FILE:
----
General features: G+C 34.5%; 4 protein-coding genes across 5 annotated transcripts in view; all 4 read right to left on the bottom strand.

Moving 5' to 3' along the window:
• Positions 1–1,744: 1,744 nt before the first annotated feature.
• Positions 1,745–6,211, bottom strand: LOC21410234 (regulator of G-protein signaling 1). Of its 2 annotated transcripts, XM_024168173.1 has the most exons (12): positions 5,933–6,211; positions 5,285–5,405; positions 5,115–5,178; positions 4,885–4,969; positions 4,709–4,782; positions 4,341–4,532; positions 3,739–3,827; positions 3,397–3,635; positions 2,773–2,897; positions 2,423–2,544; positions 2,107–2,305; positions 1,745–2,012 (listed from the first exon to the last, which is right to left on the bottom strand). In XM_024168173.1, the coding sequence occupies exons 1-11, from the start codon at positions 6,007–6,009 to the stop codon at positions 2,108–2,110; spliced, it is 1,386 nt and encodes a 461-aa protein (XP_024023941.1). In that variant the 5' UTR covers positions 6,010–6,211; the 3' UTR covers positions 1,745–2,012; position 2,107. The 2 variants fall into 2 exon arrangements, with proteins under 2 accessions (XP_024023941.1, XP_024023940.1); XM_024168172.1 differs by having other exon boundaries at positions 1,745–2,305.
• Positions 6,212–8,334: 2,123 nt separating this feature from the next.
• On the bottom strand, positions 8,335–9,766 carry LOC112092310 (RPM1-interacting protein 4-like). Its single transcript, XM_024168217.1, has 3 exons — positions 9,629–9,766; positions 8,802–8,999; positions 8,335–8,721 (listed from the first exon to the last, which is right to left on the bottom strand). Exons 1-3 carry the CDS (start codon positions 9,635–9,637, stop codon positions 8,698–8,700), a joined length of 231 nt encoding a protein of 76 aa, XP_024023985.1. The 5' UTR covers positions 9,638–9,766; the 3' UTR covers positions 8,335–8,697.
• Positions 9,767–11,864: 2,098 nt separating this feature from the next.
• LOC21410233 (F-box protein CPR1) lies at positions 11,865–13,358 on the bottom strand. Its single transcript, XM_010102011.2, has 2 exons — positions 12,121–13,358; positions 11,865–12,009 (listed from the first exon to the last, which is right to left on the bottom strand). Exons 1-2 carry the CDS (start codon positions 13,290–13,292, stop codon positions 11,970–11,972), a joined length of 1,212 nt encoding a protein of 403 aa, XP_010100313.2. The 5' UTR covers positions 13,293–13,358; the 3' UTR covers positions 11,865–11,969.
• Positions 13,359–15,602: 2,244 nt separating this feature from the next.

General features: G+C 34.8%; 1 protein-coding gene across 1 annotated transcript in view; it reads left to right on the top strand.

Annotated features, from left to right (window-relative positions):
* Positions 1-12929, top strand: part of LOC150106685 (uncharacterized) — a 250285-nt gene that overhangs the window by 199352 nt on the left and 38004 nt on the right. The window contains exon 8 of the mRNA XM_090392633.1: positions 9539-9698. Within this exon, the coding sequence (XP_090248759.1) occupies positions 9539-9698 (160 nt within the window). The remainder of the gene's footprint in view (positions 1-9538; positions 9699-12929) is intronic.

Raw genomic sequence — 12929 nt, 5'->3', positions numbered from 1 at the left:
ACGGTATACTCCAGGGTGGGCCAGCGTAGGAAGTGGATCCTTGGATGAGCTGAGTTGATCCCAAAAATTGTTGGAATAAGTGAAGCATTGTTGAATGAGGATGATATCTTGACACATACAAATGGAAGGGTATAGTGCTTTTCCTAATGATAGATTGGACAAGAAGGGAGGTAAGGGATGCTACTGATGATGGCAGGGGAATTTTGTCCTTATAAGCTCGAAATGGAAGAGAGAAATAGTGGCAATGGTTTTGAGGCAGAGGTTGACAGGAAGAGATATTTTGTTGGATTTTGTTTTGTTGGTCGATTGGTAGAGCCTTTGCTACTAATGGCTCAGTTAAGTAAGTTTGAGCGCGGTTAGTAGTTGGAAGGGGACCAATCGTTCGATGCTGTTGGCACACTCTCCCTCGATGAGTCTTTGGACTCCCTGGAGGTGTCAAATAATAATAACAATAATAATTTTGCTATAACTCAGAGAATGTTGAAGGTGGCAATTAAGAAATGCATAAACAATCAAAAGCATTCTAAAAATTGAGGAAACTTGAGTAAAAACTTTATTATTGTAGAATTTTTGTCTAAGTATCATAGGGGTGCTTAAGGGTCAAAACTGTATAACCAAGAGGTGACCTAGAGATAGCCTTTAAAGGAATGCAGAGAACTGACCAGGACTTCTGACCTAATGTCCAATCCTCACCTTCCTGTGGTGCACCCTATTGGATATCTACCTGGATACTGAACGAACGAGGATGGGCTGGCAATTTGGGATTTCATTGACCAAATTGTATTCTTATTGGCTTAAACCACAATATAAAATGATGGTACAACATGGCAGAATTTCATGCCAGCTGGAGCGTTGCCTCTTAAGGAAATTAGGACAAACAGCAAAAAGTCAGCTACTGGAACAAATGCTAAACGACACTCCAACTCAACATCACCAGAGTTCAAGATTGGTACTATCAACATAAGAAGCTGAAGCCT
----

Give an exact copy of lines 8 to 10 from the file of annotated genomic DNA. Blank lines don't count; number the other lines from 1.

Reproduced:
• LOC21410233 (F-box protein CPR1) lies at positions 11,865–13,358 on the bottom strand. Its single transcript, XM_010102011.2, has 2 exons — positions 12,121–13,358; positions 11,865–12,009 (listed from the first exon to the last, which is right to left on the bottom strand). Exons 1-2 carry the CDS (start codon positions 13,290–13,292, stop codon positions 11,970–11,972), a joined length of 1,212 nt encoding a protein of 403 aa, XP_010100313.2. The 5' UTR covers positions 13,293–13,358; the 3' UTR covers positions 11,865–11,969.
• Positions 13,359–15,602: 2,244 nt separating this feature from the next.

General features: G+C 34.8%; 1 protein-coding gene across 1 annotated transcript in view; it reads left to right on the top strand.